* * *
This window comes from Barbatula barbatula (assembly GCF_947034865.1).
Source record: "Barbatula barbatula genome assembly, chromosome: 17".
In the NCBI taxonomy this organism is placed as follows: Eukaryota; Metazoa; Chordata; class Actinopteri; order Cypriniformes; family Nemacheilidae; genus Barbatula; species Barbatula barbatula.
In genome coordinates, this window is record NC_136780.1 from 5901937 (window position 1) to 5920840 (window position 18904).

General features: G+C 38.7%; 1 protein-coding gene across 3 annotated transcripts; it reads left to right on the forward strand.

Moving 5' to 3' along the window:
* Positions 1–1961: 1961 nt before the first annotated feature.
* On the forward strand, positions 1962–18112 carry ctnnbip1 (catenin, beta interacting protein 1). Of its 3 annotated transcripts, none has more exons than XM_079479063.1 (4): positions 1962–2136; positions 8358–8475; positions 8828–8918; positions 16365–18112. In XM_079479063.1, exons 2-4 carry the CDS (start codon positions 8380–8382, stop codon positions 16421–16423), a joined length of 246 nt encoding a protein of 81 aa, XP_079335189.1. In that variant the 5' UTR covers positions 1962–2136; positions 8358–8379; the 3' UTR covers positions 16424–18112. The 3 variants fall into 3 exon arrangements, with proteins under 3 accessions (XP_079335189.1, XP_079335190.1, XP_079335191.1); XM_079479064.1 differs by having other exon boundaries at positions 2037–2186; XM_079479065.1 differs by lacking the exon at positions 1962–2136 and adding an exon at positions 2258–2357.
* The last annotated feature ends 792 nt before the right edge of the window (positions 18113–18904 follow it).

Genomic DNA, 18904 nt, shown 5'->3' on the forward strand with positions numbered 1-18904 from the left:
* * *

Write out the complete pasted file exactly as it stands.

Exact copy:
This window comes from Barbatula barbatula (assembly GCF_947034865.1).
Source record: "Barbatula barbatula genome assembly, chromosome: 17".
In the NCBI taxonomy this organism is placed as follows: Eukaryota; Metazoa; Chordata; class Actinopteri; order Cypriniformes; family Nemacheilidae; genus Barbatula; species Barbatula barbatula.
In genome coordinates, this window is record NC_136780.1 from 5901937 (window position 1) to 5920840 (window position 18904).

General features: G+C 38.7%; 1 protein-coding gene across 3 annotated transcripts; it reads left to right on the forward strand.

Moving 5' to 3' along the window:
* Positions 1–1961: 1961 nt before the first annotated feature.
* On the forward strand, positions 1962–18112 carry ctnnbip1 (catenin, beta interacting protein 1). Of its 3 annotated transcripts, none has more exons than XM_079479063.1 (4): positions 1962–2136; positions 8358–8475; positions 8828–8918; positions 16365–18112. In XM_079479063.1, exons 2-4 carry the CDS (start codon positions 8380–8382, stop codon positions 16421–16423), a joined length of 246 nt encoding a protein of 81 aa, XP_079335189.1. In that variant the 5' UTR covers positions 1962–2136; positions 8358–8379; the 3' UTR covers positions 16424–18112. The 3 variants fall into 3 exon arrangements, with proteins under 3 accessions (XP_079335189.1, XP_079335190.1, XP_079335191.1); XM_079479064.1 differs by having other exon boundaries at positions 2037–2186; XM_079479065.1 differs by lacking the exon at positions 1962–2136 and adding an exon at positions 2258–2357.
* The last annotated feature ends 792 nt before the right edge of the window (positions 18113–18904 follow it).

Genomic DNA, 18904 nt, shown 5'->3' on the forward strand with positions numbered 1-18904 from the left: